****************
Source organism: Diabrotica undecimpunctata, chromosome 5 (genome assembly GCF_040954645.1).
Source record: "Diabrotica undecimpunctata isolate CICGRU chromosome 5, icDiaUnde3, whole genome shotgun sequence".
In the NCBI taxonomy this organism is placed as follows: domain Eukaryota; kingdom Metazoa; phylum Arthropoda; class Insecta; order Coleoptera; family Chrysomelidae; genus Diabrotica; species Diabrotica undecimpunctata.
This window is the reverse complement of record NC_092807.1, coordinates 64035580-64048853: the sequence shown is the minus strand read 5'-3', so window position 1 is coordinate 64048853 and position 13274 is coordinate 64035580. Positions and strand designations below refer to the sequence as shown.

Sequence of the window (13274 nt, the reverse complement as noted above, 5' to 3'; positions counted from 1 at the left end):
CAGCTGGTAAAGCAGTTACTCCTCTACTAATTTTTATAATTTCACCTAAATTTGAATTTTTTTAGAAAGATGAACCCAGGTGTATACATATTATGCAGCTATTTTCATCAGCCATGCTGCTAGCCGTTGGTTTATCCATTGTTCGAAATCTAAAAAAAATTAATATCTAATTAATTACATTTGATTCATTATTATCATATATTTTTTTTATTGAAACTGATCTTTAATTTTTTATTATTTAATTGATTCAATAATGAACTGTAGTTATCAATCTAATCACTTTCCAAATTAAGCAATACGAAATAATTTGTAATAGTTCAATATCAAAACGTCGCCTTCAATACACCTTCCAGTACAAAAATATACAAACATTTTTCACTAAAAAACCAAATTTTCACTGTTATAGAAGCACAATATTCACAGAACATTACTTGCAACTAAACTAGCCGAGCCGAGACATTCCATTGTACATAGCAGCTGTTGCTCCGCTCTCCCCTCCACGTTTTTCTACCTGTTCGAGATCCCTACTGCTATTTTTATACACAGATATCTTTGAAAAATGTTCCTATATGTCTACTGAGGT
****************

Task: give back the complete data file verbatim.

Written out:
Source organism: Diabrotica undecimpunctata, chromosome 5 (genome assembly GCF_040954645.1).
Source record: "Diabrotica undecimpunctata isolate CICGRU chromosome 5, icDiaUnde3, whole genome shotgun sequence".
In the NCBI taxonomy this organism is placed as follows: domain Eukaryota; kingdom Metazoa; phylum Arthropoda; class Insecta; order Coleoptera; family Chrysomelidae; genus Diabrotica; species Diabrotica undecimpunctata.
This window is the reverse complement of record NC_092807.1, coordinates 64035580-64048853: the sequence shown is the minus strand read 5'-3', so window position 1 is coordinate 64048853 and position 13274 is coordinate 64035580. Positions and strand designations below refer to the sequence as shown.

Sequence of the window (13274 nt, the reverse complement as noted above, 5' to 3'; positions counted from 1 at the left end):
CAGCTGGTAAAGCAGTTACTCCTCTACTAATTTTTATAATTTCACCTAAATTTGAATTTTTTTAGAAAGATGAACCCAGGTGTATACATATTATGCAGCTATTTTCATCAGCCATGCTGCTAGCCGTTGGTTTATCCATTGTTCGAAATCTAAAAAAAATTAATATCTAATTAATTACATTTGATTCATTATTATCATATATTTTTTTTATTGAAACTGATCTTTAATTTTTTATTATTTAATTGATTCAATAATGAACTGTAGTTATCAATCTAATCACTTTCCAAATTAAGCAATACGAAATAATTTGTAATAGTTCAATATCAAAACGTCGCCTTCAATACACCTTCCAGTACAAAAATATACAAACATTTTTCACTAAAAAACCAAATTTTCACTGTTATAGAAGCACAATATTCACAGAACATTACTTGCAACTAAACTAGCCGAGCCGAGACATTCCATTGTACATAGCAGCTGTTGCTCCGCTCTCCCCTCCACGTTTTTCTACCTGTTCGAGATCCCTACTGCTATTTTTATACACAGATATCTTTGAAAAATGTTCCTATATGTCTACTGAGGT